The timely management of patients’ symptoms is of paramount importance in cancer care. The literature has shown time and time again that proper symptom management not only prevents progression of symptom severity, but results in improved patient satisfaction, quality of life and most importantly, increased survival.
Despite there being several practices in place to support appropriate symptom management, studies done by the Rossy Cancer Network found that approximately 50% of cancer patients across the network still experienced symptoms severe enough to result in hospitalization within 30 days of chemotherapy treatment. In response, the RCN funded a very successful pilot project through the RCN Quality Improvement Initiatives program (QI2), which in time was expanded to the Urgent Care Clinic (UCC) priority project. From its onset, The UCC project endeavored to provide timely support to patients on active treatment, thereby reducing symptom progression and avoiding unnecessary hospitalizations.
The UCC project entailed the creation of a dedicated physical space for urgent visits - in close proximity to chemotherapy treatment clinics and the expertise needed to support patients directed to the UCC. This project also supported the implementation of a telephone triage line staffed by specially trained nurses, using the Canadian Oncology Symptom Triage and Remote Support (COSTaRs) clinical guidelines for symptom management, and a software tool for staff to manage and document these calls. Importantly, the UCC increases patient comfort and empowerment by providing the support and education needed for patients to better understand their symptoms and be proactively involved in their self-management. From a provider perspective, the UCC allows for more efficient use of scarce Emergency Department (ED) resources by reducing preventable hospital admissions. Finally, the redirection of patients away from the ED helps to lower their risk of infection.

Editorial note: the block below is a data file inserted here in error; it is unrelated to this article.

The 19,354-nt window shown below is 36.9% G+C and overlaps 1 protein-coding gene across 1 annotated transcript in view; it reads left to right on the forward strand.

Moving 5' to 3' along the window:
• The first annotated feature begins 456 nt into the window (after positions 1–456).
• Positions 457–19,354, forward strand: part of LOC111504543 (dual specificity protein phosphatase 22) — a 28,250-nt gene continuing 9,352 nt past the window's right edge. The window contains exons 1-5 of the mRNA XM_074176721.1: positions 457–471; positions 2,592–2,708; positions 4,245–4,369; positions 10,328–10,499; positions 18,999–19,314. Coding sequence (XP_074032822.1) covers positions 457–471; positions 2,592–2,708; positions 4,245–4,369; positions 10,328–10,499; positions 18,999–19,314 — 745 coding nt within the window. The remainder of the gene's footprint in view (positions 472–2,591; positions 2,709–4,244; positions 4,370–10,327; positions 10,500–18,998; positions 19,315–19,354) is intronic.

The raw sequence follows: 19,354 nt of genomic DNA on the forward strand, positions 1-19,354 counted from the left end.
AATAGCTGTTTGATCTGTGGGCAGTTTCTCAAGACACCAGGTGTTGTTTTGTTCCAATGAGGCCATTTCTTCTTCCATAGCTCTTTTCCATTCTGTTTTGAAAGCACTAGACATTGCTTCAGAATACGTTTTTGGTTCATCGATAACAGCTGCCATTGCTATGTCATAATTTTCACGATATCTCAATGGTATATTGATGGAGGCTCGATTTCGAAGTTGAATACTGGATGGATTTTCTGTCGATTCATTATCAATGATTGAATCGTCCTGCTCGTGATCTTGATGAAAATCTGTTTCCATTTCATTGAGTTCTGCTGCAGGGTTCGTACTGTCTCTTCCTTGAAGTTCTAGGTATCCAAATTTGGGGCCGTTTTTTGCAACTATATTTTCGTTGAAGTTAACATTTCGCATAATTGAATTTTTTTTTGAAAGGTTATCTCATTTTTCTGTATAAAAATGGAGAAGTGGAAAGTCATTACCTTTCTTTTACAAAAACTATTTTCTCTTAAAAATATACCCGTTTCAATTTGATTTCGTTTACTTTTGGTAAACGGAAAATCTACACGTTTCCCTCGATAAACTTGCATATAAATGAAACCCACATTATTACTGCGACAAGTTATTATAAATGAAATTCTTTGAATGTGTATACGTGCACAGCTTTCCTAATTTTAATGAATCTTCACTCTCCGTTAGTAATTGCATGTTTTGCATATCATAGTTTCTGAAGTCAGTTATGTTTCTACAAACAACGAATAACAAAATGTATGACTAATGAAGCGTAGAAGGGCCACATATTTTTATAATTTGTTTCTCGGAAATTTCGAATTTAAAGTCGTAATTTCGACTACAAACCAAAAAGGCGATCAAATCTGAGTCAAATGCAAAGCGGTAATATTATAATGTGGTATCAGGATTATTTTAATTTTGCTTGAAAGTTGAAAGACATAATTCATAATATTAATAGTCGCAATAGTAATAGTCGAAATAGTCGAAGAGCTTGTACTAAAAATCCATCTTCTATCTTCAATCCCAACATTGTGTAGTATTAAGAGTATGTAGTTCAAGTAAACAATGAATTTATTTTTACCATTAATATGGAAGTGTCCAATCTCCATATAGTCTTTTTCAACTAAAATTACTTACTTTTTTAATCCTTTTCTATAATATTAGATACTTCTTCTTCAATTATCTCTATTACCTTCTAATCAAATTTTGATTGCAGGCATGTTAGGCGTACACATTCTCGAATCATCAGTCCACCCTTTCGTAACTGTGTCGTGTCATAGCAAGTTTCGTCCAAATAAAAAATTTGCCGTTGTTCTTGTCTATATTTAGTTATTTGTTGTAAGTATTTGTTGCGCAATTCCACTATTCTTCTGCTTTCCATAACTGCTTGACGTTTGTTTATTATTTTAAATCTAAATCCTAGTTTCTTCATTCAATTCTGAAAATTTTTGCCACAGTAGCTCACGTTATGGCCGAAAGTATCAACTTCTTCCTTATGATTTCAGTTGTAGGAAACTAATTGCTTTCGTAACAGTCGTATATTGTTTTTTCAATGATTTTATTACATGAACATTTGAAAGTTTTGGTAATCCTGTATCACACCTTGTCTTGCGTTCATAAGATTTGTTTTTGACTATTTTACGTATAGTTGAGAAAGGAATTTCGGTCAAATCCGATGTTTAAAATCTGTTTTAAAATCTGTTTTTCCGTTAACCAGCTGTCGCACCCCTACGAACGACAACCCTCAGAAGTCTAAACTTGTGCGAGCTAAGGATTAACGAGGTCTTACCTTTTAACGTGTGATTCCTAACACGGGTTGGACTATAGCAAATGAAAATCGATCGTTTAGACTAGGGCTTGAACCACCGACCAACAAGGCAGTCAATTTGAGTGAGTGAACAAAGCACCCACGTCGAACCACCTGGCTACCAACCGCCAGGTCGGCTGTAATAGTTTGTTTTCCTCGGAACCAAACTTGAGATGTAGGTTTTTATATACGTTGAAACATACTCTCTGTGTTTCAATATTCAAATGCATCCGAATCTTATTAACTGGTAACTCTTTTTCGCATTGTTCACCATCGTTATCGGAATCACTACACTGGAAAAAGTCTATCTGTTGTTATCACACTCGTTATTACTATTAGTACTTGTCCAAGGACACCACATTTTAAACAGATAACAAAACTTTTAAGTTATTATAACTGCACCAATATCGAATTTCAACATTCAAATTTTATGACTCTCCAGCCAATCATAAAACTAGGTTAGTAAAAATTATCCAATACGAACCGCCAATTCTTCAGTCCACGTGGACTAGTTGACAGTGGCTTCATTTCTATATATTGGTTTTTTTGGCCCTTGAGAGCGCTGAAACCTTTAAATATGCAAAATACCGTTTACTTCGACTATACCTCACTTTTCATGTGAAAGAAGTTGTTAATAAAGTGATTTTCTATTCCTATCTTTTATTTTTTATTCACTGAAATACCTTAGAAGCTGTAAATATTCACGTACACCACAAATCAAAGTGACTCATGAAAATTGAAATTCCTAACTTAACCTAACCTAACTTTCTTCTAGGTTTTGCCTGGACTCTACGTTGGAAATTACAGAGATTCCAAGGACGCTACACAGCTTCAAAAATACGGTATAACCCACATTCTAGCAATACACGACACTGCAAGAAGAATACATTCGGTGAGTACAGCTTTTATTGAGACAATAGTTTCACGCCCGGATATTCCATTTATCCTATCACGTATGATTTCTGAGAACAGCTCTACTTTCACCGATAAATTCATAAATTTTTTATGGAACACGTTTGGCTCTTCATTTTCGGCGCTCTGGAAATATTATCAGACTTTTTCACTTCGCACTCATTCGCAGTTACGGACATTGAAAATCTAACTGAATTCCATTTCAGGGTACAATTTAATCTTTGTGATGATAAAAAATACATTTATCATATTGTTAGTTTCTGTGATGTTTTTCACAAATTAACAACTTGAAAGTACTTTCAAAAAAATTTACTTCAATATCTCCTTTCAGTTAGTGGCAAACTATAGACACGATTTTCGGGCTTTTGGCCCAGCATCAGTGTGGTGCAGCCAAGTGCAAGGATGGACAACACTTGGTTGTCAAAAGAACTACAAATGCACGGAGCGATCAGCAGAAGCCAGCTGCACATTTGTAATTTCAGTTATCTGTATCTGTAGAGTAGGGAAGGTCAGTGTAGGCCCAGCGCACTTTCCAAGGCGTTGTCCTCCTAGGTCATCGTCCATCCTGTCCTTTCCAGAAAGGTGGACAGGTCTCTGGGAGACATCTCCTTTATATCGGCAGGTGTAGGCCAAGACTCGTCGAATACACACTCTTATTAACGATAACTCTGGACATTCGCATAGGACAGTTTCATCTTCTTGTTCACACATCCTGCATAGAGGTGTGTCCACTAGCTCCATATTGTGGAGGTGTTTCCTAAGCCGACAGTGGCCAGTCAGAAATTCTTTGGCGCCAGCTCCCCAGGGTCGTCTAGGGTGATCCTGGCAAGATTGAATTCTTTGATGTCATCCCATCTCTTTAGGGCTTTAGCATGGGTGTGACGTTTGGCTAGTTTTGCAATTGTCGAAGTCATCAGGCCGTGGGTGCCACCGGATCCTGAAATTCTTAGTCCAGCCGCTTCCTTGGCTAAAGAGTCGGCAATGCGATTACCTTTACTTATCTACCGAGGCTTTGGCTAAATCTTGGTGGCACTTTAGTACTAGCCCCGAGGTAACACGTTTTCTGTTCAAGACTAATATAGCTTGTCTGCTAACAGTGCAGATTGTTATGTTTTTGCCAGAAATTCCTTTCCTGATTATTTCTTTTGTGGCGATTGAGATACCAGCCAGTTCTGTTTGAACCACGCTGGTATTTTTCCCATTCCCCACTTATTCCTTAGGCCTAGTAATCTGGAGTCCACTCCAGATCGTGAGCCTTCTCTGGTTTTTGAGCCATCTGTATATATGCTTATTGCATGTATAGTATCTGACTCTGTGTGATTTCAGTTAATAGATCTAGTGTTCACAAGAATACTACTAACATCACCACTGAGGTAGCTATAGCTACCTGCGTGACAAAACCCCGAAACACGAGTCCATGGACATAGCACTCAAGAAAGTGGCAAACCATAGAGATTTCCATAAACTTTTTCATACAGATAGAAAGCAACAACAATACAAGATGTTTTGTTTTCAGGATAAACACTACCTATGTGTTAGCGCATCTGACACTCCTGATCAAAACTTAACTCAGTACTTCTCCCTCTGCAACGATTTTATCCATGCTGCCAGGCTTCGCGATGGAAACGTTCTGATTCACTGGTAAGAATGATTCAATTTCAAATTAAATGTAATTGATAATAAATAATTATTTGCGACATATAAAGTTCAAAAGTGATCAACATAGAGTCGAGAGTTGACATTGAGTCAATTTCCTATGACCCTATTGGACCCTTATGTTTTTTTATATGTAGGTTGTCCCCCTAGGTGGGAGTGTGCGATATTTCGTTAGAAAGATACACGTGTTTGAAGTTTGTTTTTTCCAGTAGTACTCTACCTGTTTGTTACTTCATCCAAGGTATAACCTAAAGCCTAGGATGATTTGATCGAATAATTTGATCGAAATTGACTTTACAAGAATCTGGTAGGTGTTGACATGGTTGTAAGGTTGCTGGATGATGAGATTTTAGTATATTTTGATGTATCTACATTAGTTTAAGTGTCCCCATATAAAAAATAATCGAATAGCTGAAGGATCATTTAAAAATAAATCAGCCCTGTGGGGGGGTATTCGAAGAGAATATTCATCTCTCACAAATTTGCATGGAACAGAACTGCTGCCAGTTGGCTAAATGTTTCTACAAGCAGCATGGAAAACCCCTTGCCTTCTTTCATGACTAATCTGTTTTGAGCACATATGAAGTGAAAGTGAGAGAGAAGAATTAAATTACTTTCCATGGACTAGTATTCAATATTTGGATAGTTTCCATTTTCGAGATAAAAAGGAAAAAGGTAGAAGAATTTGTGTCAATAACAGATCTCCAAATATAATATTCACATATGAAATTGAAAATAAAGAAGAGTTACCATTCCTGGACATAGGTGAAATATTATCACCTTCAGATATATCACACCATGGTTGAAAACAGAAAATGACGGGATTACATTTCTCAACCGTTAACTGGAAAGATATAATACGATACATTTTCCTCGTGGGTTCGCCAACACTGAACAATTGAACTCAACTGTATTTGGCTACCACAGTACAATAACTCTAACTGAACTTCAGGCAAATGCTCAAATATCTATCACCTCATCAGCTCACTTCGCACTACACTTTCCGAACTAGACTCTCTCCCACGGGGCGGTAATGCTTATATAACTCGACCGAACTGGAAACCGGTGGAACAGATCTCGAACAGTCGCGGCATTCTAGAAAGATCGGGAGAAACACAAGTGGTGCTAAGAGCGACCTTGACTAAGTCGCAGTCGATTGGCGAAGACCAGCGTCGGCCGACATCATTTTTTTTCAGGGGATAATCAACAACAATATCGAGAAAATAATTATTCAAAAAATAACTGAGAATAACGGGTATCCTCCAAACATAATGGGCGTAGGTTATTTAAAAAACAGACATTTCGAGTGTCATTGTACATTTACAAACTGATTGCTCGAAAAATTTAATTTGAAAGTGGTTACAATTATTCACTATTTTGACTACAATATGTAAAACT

New clinical policies and procedures have been drafted for the management of Febrile Neutropenia, which is a common acute symptom that can be quite dangerous for cancer patients. As the UCC project progresses, clinical protocols for the management of common symptoms like pain, shortness of breath, nausea and vomiting will also be developed. Educational resources and teaching tools (e.g., videos, symptom tip sheets) for patients have also been created to help patients with self-management, especially during the pandemic when it was harder to access live (onsite) education sessions.
Since its inception, the UCC has consistently helped to avoid unnecessary ED visits, shown reduced emergency department visit rates, and improved patient satisfaction. In 2019, the project was recognized by the Ministère de la Santé et des Service Sociaux’s Programme Québécois de Cancérologie with a Prix de Cancérologie for excellence in Organisation des services. The RCN is very proud to continue to support the UCC, a truly exceptional and transformative initiative.
RCN video of RCN Urgent Care in Oncology